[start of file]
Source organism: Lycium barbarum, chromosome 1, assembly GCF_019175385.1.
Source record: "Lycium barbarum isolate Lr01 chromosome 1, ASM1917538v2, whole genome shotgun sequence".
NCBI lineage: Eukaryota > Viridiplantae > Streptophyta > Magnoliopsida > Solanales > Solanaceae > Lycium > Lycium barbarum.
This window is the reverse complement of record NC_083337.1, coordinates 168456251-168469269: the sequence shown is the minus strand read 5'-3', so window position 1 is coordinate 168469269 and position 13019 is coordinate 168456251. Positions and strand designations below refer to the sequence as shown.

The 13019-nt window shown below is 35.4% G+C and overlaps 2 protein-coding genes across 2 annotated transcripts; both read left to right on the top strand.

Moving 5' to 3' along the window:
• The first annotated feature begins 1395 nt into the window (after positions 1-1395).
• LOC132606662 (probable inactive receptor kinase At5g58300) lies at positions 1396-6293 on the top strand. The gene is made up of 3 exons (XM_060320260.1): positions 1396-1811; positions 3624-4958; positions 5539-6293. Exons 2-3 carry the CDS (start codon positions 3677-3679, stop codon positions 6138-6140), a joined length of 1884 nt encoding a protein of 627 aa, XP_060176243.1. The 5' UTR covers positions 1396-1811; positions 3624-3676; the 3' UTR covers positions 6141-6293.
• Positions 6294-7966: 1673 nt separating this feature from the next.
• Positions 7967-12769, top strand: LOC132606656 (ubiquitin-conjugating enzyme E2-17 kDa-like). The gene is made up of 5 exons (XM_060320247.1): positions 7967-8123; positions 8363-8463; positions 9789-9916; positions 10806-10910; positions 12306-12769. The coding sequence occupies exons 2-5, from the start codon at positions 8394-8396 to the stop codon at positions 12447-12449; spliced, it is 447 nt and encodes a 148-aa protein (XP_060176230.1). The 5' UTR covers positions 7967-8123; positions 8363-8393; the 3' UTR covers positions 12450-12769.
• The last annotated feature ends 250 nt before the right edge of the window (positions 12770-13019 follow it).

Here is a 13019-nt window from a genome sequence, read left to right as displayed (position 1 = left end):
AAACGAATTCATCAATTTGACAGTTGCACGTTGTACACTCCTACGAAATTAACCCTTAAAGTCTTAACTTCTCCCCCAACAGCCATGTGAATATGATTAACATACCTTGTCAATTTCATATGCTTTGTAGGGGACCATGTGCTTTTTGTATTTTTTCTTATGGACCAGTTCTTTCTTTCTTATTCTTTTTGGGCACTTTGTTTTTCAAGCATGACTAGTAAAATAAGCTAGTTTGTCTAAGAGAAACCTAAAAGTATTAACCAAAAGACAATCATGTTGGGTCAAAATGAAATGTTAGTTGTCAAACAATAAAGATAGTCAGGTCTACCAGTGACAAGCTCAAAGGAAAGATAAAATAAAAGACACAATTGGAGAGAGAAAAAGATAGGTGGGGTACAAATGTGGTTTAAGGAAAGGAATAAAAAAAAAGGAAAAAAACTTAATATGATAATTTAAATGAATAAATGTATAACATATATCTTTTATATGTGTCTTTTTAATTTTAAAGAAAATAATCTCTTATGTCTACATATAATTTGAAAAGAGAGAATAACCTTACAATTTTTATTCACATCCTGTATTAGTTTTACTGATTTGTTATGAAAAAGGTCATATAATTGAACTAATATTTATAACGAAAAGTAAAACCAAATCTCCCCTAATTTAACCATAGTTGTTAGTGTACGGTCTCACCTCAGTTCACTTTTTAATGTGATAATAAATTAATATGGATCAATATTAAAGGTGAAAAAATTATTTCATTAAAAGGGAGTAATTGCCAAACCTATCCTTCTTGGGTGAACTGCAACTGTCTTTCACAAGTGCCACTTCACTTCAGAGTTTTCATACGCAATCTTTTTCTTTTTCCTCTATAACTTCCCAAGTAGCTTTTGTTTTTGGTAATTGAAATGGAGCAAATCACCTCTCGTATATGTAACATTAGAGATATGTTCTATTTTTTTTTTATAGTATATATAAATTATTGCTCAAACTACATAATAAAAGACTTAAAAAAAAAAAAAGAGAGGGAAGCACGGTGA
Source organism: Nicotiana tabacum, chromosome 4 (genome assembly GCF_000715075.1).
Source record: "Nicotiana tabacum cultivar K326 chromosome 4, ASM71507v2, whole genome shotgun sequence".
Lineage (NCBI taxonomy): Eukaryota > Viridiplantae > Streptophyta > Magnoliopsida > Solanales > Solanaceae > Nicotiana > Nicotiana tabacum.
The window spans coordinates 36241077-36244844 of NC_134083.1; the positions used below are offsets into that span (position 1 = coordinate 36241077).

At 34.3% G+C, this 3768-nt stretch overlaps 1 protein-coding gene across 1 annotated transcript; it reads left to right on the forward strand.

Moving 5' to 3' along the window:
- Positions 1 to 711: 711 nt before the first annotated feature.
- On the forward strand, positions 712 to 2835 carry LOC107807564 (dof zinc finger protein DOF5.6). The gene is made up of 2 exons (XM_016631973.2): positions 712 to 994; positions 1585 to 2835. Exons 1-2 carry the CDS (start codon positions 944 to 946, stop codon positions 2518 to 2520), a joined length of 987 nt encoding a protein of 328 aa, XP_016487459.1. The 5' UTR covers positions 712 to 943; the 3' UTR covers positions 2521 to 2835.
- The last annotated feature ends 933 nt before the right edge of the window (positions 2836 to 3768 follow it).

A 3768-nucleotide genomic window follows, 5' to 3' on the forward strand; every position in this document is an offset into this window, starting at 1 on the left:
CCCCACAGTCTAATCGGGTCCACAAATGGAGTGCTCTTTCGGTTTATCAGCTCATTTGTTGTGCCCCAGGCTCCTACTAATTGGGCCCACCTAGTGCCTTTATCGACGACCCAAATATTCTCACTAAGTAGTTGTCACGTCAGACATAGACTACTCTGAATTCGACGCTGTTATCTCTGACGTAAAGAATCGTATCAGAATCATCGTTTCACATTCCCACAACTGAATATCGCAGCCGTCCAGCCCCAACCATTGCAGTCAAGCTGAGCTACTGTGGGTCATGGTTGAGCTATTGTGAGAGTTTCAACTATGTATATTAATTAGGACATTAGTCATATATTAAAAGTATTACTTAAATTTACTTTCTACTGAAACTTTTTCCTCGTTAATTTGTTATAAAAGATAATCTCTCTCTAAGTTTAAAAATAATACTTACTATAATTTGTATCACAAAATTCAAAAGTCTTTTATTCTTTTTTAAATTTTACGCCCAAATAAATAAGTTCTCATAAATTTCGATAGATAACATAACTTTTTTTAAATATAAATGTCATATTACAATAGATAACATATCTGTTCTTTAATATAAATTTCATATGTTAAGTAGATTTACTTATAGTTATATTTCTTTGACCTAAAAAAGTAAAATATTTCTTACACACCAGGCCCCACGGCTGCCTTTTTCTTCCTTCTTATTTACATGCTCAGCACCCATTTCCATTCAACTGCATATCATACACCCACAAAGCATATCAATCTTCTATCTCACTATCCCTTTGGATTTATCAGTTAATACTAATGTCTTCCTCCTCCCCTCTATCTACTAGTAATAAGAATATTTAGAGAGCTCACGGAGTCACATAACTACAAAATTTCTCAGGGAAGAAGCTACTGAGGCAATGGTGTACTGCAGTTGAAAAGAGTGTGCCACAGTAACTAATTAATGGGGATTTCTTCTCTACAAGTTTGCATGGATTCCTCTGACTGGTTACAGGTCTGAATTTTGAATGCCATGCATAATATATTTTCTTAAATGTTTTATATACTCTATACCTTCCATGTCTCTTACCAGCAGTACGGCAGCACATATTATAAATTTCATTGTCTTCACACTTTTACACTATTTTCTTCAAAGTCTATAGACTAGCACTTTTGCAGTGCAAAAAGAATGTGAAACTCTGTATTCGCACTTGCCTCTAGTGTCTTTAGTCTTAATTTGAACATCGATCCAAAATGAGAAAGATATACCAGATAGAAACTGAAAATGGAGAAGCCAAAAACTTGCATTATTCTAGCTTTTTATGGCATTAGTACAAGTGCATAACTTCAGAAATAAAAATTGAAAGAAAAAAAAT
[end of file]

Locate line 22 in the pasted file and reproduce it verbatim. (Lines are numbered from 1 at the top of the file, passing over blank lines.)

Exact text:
- The last annotated feature ends 933 nt before the right edge of the window (positions 2836 to 3768 follow it).